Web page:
That might mean a bigger bill for them.

"The worse the data, the higher the capital charge," said Stephen Smith, who leads accountancy firm KPMG's Asset Quality Review taskforce.

The Asset Quality Review is the ECB's review of euro zone banks' books, now under way ahead of this year's stress tests. The AQR assesses whether banks are currently adequately capitalized, while the stress test looks at whether they can withstand a future crisis.

Interviews with more than 20 officials, bankers and consultants involved with previous stress tests in Spain, Ireland, Slovenia and Greece - many of them speaking on condition of anonymity - suggest the ECB's health check will involve battles over basic definitions of loans, huge data requests and a painful process to verify the information.


Under pressure not to repeat the mistakes of previous stress tests in Europe and to uncover any nasty surprises on lenders' balance sheets before it takes over as the euro zone's financial supervisor in November, the ECB will be pressing banks for details about their loans, trades and risk models.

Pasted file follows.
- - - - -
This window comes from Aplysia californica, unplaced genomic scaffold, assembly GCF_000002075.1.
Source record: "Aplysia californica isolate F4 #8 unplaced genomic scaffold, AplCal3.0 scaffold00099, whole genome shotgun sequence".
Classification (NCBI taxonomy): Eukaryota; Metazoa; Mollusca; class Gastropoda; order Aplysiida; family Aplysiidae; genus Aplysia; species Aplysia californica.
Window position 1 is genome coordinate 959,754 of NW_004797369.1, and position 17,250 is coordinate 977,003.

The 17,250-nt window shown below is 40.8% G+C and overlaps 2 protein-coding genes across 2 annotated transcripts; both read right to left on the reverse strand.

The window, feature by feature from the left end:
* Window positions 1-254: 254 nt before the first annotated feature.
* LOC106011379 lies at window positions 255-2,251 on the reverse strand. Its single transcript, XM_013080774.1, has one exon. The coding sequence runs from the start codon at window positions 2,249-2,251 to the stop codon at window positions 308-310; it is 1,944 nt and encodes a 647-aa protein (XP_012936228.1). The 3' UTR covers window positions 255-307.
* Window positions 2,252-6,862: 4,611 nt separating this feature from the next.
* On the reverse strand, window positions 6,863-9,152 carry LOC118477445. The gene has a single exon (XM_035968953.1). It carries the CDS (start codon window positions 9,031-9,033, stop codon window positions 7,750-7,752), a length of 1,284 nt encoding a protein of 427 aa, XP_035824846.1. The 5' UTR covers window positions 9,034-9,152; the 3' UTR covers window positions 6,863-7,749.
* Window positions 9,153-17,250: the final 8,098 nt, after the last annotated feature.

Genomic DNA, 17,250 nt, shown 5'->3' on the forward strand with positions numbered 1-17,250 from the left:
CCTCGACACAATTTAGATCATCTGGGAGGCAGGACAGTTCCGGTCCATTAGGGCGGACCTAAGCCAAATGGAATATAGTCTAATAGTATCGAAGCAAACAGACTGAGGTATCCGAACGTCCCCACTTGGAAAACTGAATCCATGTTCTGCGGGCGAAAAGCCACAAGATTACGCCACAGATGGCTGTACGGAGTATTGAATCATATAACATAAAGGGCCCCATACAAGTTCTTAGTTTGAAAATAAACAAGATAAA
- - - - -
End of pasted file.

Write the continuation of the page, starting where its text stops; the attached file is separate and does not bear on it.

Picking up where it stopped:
During Spain's stress test of its banks in 2012, one banker recalls that his institution, a mid-sized lender, had to send more than 500,000 individual pieces of data.

During tests in Greece, a local banker describes having to submit 180 fields of data for every personal loan being evaluated, and more than 100 for business loans. Hundreds of staff were involved.

With a tight timetable, disputes are expected between the consultants seeking the information and the banks providing it.

"When these things start they request all this data, they don't get it, immediately a blame game takes place," said one consultant who has worked on bank reviews in the euro zone. "They say we can't do the modeling because so and so hasn't provided the data."